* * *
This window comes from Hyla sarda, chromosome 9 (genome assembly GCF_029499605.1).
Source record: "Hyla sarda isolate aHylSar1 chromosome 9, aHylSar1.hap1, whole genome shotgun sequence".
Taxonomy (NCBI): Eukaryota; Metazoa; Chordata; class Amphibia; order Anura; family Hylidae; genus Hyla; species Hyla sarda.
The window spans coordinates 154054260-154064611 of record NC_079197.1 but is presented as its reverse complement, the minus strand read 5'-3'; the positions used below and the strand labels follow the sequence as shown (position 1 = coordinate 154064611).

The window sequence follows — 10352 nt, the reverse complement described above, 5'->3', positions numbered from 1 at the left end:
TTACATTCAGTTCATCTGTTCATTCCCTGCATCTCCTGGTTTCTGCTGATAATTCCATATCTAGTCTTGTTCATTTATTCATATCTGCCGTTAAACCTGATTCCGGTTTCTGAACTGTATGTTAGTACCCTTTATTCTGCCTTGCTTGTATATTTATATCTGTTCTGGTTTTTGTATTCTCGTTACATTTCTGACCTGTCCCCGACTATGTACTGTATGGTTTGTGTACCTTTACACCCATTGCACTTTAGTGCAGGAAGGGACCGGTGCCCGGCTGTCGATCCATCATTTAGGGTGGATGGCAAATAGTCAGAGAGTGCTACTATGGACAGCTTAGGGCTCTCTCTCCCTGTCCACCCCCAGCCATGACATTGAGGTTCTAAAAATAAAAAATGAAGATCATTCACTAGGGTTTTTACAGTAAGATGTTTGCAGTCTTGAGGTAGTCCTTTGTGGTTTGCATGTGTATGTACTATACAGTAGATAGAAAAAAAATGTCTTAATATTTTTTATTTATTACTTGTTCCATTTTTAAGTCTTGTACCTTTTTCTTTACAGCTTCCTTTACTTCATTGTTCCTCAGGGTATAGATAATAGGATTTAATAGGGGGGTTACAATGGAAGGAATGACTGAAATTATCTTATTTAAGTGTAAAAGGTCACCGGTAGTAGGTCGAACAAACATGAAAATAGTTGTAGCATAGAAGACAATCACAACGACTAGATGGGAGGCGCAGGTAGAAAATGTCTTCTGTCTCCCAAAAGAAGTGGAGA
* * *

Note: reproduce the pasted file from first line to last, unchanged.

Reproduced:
This window comes from Hyla sarda, chromosome 9 (genome assembly GCF_029499605.1).
Source record: "Hyla sarda isolate aHylSar1 chromosome 9, aHylSar1.hap1, whole genome shotgun sequence".
Taxonomy (NCBI): Eukaryota; Metazoa; Chordata; class Amphibia; order Anura; family Hylidae; genus Hyla; species Hyla sarda.
The window spans coordinates 154054260-154064611 of record NC_079197.1 but is presented as its reverse complement, the minus strand read 5'-3'; the positions used below and the strand labels follow the sequence as shown (position 1 = coordinate 154064611).

The window sequence follows — 10352 nt, the reverse complement described above, 5'->3', positions numbered from 1 at the left end:
TTACATTCAGTTCATCTGTTCATTCCCTGCATCTCCTGGTTTCTGCTGATAATTCCATATCTAGTCTTGTTCATTTATTCATATCTGCCGTTAAACCTGATTCCGGTTTCTGAACTGTATGTTAGTACCCTTTATTCTGCCTTGCTTGTATATTTATATCTGTTCTGGTTTTTGTATTCTCGTTACATTTCTGACCTGTCCCCGACTATGTACTGTATGGTTTGTGTACCTTTACACCCATTGCACTTTAGTGCAGGAAGGGACCGGTGCCCGGCTGTCGATCCATCATTTAGGGTGGATGGCAAATAGTCAGAGAGTGCTACTATGGACAGCTTAGGGCTCTCTCTCCCTGTCCACCCCCAGCCATGACATTGAGGTTCTAAAAATAAAAAATGAAGATCATTCACTAGGGTTTTTACAGTAAGATGTTTGCAGTCTTGAGGTAGTCCTTTGTGGTTTGCATGTGTATGTACTATACAGTAGATAGAAAAAAAATGTCTTAATATTTTTTATTTATTACTTGTTCCATTTTTAAGTCTTGTACCTTTTTCTTTACAGCTTCCTTTACTTCATTGTTCCTCAGGGTATAGATAATAGGATTTAATAGGGGGGTTACAATGGAAGGAATGACTGAAATTATCTTATTTAAGTGTAAAAGGTCACCGGTAGTAGGTCGAACAAACATGAAAATAGTTGTAGCATAGAAGACAATCACAACGACTAGATGGGAGGCGCAGGTAGAAAATGTCTTCTGTCTCCCAAAAGAAGTGGAGA